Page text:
Mailbag: What Is Up With Old Testament God?

by | Aug 5, 2014 | Parenting, Parenting Advice, You Ask, Kendra Answers | 19 comments

I’ve got a couple more mailbag questions I want to share with you guys this week. The first is one I really struggled with myself.


I was raised Catholic, but apparently, there is a lot about our faith I was never taught. Now that I’m raising children, I am working hard to learn more about our beautiful faith so that I can live it for them. I take my responsibility to raise my children in the faith seriously. Anyway, so the question is, how do you explain some of the darker passages of the Bible (you know, the parts of the Old Testament that make God out to be evil) to your children? My oldest is 3, almost 4, so in particular I want to know how to address it with him when we’re reading passages from his children’s Bible.


I remember reading the story of Jericho to my daughter Betty. It ends: So the people shouted, and the trumpets were blown. As soon as the people heard the sound of the trumpets, they raised a great shout, and the wall fell down flat; so the people charged straight ahead into the city and captured it. 21 Then they devoted to destruction by the edge of the sword all in the city, both men and women, young and old, oxen, sheep, and donkeys.

And Betty looked up at me with her big five year old eyes and asked, “Is that GOOD?”

I didn’t know WHAT to say.

Since then, I’ve looked into it.

This is what Pope Benedict said on the subject:

“Here it must be remembered first and foremost that biblical revelation is deeply rooted in history. God’s plan is manifested progressively and it is accomplished slowly, in successive stages and despite human resistance. God chose a people and patiently worked to guide and educate them. Revelation is suited to the cultural and moral level of distant times and thus describes facts and customs, such as cheating and trickery, and acts of violence and massacre, without explicitly denouncing the immorality of such things. This can be explained by the historical context, yet it can cause the modern reader to be taken aback, especially if he or she fails to take account of the many “dark” deeds carried out down the centuries, and also in our own day. In the Old Testament, the preaching of the prophets vigorously challenged every kind of injustice and violence, whether collective or individual, and thus became God’s way of training his people in preparation for the Gospel. So it would be a mistake to neglect those passages of Scripture that strike us as problematic. Rather, we should be aware that the correct interpretation of these passages requires a degree of expertise, acquired through a training that interprets the texts in their historical-literary context and within the Christian perspective which has as its ultimate hermeneutical key “the Gospel and the new commandment of Jesus Christ brought about in the paschal mystery”. (Found in paragraph 42 of this document.)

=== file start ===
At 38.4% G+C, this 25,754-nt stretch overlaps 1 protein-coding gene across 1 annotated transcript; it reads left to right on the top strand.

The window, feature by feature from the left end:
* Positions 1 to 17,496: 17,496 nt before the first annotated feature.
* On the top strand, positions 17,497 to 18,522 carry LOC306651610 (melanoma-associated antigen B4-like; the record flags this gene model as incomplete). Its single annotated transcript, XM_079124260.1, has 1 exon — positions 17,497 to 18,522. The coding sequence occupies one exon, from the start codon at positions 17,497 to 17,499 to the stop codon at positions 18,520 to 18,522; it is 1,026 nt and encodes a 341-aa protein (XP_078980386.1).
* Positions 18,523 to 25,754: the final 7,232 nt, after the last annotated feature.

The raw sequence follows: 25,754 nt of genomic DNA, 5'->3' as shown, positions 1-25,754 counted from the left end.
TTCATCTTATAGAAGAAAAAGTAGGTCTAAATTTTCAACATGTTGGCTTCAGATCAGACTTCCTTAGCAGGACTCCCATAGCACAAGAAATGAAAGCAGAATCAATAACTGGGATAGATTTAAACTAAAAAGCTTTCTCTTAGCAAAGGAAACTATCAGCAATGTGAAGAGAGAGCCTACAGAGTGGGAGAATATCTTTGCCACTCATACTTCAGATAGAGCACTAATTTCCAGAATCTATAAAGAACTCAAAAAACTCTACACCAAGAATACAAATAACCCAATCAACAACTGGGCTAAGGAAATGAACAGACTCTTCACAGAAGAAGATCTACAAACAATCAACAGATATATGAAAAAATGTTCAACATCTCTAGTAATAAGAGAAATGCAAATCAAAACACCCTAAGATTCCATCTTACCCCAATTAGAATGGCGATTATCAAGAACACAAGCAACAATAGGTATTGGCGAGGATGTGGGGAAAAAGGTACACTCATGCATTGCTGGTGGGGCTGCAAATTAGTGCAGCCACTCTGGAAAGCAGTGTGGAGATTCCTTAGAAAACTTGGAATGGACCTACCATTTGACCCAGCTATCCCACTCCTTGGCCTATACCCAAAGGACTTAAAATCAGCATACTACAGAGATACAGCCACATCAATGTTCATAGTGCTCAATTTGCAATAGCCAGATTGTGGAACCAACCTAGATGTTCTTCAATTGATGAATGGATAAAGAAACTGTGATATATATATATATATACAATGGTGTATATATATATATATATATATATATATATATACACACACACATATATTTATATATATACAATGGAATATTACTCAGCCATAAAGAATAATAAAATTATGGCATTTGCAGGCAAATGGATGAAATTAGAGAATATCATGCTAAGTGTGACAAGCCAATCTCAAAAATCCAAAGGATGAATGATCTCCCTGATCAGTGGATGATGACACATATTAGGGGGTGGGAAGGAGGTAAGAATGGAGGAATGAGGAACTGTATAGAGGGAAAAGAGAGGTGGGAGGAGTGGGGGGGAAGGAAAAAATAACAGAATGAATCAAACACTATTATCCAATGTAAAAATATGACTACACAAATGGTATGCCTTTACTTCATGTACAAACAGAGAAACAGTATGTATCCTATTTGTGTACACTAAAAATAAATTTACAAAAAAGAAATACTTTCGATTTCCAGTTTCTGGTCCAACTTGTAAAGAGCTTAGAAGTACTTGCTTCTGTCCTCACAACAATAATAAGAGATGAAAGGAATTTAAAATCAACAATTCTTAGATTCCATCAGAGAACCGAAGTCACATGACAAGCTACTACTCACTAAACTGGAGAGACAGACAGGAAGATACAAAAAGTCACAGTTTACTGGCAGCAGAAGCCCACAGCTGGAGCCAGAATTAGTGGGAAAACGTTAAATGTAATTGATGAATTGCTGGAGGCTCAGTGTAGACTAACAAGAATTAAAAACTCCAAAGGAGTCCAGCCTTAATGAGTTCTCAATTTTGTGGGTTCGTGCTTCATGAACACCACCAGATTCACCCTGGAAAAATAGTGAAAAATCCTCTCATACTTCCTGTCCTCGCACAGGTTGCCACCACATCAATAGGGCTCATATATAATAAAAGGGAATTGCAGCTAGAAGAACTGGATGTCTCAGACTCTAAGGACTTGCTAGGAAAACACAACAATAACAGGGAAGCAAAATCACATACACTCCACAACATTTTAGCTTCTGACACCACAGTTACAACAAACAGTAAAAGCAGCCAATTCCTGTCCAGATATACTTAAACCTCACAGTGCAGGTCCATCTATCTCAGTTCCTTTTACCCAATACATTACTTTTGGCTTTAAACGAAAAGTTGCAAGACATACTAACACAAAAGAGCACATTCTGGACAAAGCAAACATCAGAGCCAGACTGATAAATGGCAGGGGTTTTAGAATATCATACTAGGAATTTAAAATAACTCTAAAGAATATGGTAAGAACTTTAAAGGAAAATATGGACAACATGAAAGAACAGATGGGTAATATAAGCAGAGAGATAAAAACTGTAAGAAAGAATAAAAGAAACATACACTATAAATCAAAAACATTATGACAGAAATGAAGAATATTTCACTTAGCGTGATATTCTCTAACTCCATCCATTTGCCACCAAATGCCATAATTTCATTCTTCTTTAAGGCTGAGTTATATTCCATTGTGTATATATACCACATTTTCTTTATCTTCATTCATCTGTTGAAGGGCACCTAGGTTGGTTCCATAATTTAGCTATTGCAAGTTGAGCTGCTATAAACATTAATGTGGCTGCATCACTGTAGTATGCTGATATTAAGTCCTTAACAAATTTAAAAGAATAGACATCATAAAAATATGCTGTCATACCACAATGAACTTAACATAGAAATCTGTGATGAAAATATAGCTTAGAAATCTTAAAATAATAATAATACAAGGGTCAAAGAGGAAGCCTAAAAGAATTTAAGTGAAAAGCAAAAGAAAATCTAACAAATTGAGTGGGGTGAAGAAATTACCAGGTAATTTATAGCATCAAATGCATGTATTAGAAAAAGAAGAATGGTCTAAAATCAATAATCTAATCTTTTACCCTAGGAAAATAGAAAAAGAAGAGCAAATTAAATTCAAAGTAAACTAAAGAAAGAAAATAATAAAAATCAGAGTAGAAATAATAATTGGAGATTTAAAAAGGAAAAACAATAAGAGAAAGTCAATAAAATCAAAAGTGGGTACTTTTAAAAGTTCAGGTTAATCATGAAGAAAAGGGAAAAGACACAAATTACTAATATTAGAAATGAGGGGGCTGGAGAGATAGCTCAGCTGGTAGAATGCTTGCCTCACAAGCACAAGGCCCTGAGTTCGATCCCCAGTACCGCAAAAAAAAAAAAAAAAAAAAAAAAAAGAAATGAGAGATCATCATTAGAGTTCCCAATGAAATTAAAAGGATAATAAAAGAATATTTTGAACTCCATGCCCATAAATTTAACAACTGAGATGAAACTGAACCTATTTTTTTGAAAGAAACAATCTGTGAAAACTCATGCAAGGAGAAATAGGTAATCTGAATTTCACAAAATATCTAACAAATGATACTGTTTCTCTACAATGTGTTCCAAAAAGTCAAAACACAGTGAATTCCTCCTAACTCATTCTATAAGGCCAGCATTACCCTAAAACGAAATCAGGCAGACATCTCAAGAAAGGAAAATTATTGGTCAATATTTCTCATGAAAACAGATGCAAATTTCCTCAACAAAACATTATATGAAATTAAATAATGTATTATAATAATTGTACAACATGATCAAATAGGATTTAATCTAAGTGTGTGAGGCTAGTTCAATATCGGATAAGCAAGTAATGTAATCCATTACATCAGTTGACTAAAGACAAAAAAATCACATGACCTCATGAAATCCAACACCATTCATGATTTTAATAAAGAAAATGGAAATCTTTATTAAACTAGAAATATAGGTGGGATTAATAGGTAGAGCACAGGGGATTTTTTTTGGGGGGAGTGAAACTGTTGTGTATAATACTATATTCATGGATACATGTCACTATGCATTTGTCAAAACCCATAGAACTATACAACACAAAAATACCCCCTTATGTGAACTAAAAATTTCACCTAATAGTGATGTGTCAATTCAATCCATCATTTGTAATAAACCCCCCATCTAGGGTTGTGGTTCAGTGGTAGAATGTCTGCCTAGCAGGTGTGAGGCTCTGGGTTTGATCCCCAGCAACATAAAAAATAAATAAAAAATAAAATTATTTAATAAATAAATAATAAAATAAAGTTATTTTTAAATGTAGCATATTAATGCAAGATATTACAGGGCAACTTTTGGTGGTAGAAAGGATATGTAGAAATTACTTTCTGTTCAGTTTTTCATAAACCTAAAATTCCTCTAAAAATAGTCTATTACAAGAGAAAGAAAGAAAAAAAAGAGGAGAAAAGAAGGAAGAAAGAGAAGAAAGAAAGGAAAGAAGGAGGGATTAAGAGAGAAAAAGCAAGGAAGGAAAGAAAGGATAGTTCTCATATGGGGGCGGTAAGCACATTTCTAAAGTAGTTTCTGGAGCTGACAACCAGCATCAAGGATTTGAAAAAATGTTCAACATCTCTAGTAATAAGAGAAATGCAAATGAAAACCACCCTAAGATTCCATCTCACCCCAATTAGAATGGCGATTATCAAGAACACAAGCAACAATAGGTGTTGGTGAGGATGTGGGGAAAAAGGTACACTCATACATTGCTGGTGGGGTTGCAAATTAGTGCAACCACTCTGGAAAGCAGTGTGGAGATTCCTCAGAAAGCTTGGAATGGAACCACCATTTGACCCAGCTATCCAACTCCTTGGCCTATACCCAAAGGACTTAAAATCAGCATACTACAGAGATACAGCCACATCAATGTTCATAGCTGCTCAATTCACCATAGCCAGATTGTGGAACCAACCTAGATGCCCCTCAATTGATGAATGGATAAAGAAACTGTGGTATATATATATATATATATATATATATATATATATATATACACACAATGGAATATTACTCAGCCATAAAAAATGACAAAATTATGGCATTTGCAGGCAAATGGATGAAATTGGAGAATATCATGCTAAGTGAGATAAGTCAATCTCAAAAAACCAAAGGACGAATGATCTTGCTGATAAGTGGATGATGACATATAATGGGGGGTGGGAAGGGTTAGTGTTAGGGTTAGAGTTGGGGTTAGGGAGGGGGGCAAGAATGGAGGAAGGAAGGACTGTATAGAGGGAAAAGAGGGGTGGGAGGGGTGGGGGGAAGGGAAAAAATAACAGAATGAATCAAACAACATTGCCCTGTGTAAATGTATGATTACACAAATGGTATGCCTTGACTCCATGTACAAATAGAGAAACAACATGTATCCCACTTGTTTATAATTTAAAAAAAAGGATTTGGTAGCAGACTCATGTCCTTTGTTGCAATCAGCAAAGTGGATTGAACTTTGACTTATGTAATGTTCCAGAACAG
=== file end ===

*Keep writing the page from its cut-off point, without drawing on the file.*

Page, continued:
So, in layman’s terms, what Pope Benedict XVI is telling us is (I think):
  1. God, in his love, slowly revealed his nature to man, in a way we could understand.
  2. The people may have celebrated wrong-doing but God and his prophets did not.
  3. The Old Testament tells us about God, not from God’s perspective, but from man’s. God is unchanging, but man has changed. We have a greater depth of understanding of God’s love and mercy than we did when the Old Testament was written, because we have the benefit of the words, example, and redemption of Christ.
  4. We know that the promises of the Old Testament are fulfilled in the New Testament. We know that the story has a happy ending.

So, next year, when Anita is in Kindergarten and we read the story of Jericho together, I’ll tell her: No. It was not a good thing that all those people were killed. It was a sad thing. It is sad for us, but it’s even sadder for God, because God wants all people to love him and be able to live with him forever. The people in Jericho were bad guys. God gave them the chance to repent and be saved, but only Rahab and her family loved God and asked for forgiveness. So, they were saved. But in the time of the Old Testament, it wasn’t possible for the winners of a war to put all of the bad guys in jail. They had to kill them or the city would have had more bad guys than good guys. The Israelites rejoiced when they won, but God didn’t rejoice that all those people had to die. When we really think about it, it’s much sadder when bad guys die than when good guys die. God loved all those bad guys, but they didn’t love him back, and that’s the saddest part of all.

Thanks to Michael, who emailed me a great article by Fr. Robert Barron. The whole thing is worth a read. But the paragraph that is perhaps most relevant to our discussion today is this:

A third perspective—and to my mind the most important—is that the violent passages of the Bible ought to be read as spiritual metaphors, tropes for the terrible struggle between the ways of God and the ways of sin. Origen long ago commented that, in many of the biblical stories, the Israelites should be appreciated as evocative of all that is congruent with the will of God and that the enemies of Israel—Amalekites, Egyptians, Assyrians, Babylonians, Greeks, and Romans—symbolize all that stands athwart the divine purposes. A strong indication within the Bible itself that Origen is on to something is the conclusion of the great story, in the book of Exodus, of the Israelites’ battle against the Amalekites: “The Lord will war against Amalek through the centuries” (Ex. 17:16). On the assumption that the tale from Exodus is simply a straightforward historical account of Israel’s struggle against a petty ancient middle eastern tribe, that claim makes little sense. And with this more metaphorical reading in mind, we can make much better sense of Saul’s fall from grace. By refusing to put the ban on Amalek, Saul was playing games with evil, indeed using evil for his own purposes. Consider the manner in which we typically deal in half-measures with evil, toying with it, using it in fact to our advantage, when we should simply be eliminating it. I’m quite sure that a man’s AA sponsor would be less than satisfied upon hearing that his charge was taking only one drink a week and that a wife would be anything but delighted to hear that her husband was faithful to her 90% of the time. Certain forms of evil are so repugnant to human flourishing that they simply have to be eliminated. The ban must be placed on them. Saul spared the Amalekite king Agag, but the prophet Samuel, as the Bible not so delicately puts it, “hacked Agag to pieces” (Ex. 15:33). Read in a purely literalistic way, this passage is brutal indeed; but read metaphorically and spiritually, its depths open up: sometimes hacking evil to pieces is the only proper measure.